Have fun and keep the food questions coming!
Aug. 23rd, 2008 05:29 pm (UTC)
Someone else mentioned a food mill. I need one. cloves are a good idea. She also mentioned using apple cider instead of water which is a fantastic idea which I may try this fall. These are just a big bag of apples that didn't get eaten so I thought would be good for cooking up.
Aug. 23rd, 2008 04:47 pm (UTC)
I've been making alot of applesauce and apple butter lately, I just slice the apples, I don't peel of core them,add a little water, I cook the apples down until they're soft, and applesauce like, then I put them in a colander and use a wooden spoon the stir it and press the applesauce through it, and the peels and core and seeds is left behind. Then I put the applesauce back in the pan and then I cook it more add spices and sugar and then it's done!
Aug. 23rd, 2008 05:35 pm (UTC)
Good idea. Everyone is talking about a food mill which seems to do the same thing, but I think your method would work until I get one.
Aug. 23rd, 2008 09:23 pm (UTC)
I dont use a food mill because I dont like my applesauce smooth like store bought. What I do is I slice some of mine thin so they mush up, and chunk the others so they leave some texture. I do peel my apples, and I cook them in the crock-pot. So much easier. Just the apples themselves and a dash of water if you are nervous, but very very little liquid as it doesnt evaporate from a crock-pot

I like mine spicy, so I add cloves, nutmeg, cinnamon, sometimes a dash of cardamom. My secret ingrediant is a dash of vanilla. I add these after the applesauce has cooked down a while. With maybe an hour or so left. You dont want the spices to overcook IMO.

And as someone else mentioned, it freezes great! I put it in zip top bags and lay flat to freeze. Once frozen you can stack them side by side like books in your freezer.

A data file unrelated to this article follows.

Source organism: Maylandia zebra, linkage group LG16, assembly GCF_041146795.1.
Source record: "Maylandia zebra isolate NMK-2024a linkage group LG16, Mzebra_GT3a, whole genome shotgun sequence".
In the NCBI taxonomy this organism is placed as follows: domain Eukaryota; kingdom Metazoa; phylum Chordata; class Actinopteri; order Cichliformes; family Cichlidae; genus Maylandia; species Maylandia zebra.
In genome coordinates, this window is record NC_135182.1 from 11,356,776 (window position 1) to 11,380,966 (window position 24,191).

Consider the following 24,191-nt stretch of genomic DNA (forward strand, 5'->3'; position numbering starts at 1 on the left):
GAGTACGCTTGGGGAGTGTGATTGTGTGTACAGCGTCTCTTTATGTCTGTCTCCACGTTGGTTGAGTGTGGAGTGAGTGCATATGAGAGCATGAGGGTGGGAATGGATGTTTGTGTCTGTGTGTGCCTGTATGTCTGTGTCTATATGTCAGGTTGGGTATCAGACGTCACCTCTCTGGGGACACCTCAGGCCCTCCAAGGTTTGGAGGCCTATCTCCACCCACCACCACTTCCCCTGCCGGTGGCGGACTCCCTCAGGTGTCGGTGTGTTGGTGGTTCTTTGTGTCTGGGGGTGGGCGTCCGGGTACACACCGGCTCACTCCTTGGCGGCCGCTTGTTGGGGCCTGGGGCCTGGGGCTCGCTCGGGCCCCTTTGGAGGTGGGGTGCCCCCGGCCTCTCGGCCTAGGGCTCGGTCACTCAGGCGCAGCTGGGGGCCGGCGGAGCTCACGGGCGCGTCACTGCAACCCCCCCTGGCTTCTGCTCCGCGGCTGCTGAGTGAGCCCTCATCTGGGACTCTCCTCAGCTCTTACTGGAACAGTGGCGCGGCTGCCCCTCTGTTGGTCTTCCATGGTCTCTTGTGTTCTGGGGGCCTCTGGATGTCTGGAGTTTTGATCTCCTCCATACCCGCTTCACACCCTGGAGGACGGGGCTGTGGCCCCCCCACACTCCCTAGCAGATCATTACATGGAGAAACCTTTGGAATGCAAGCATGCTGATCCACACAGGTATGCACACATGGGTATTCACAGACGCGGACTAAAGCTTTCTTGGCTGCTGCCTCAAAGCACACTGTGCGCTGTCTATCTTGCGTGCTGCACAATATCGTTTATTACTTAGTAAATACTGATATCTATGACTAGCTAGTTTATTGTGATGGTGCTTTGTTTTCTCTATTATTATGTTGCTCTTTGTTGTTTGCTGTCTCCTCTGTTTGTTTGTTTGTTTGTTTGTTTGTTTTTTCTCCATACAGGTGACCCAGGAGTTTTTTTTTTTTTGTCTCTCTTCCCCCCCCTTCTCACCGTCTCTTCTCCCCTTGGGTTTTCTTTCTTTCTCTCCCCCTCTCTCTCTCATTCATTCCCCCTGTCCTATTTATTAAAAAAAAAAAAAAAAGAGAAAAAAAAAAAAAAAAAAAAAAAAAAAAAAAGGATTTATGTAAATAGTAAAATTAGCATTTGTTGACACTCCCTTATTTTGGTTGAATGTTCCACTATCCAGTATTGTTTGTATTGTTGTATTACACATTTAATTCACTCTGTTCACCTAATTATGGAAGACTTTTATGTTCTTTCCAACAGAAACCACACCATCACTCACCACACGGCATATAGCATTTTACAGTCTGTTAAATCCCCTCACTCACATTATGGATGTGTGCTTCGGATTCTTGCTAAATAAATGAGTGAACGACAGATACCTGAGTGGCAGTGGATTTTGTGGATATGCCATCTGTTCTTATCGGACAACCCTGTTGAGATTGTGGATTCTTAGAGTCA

Aug. 23rd, 2008 10:04 pm (UTC)
The crockpot is a brilliant idea. thanks so much!
Aug. 23rd, 2008 10:22 pm (UTC)
You're welcome. It just makes it a whole lot easier for me. I put them in at night, and in the morning I have hot applesauce to have with breakfast and then leave it out to cool for a while. Like I said though, only add a few spoonfuls of water or cider. It will be plenty wet enough. If I need to smush it more, I use a potato masher to keep the chunks intact.
Aug. 24th, 2008 03:20 am (UTC)
how long do you cook it for in the crock pot? On high or low?

Interesting to me. I've never thought to make my own applesauce. :-)
Aug. 24th, 2008 04:26 pm (UTC)
I cook it on low basically just until its done. I dont really time it. If I put it in right before bed, I'll leave it on low overnight. Maybe 6-8 hours?
Aug. 24th, 2008 04:45 am (UTC)
Now there's something I never thought i'd see!
Books and freezer in the same sentence!
Wow! That was great! :)
Aug. 24th, 2008 12:02 am (UTC)
I've never added water. The tree in my yard is red delicious, which isn't my favorite for cooking or eating, but they're sweet enough that I don't have to add any sugar at all to applesauce.
( 23 comments — Leave a comment )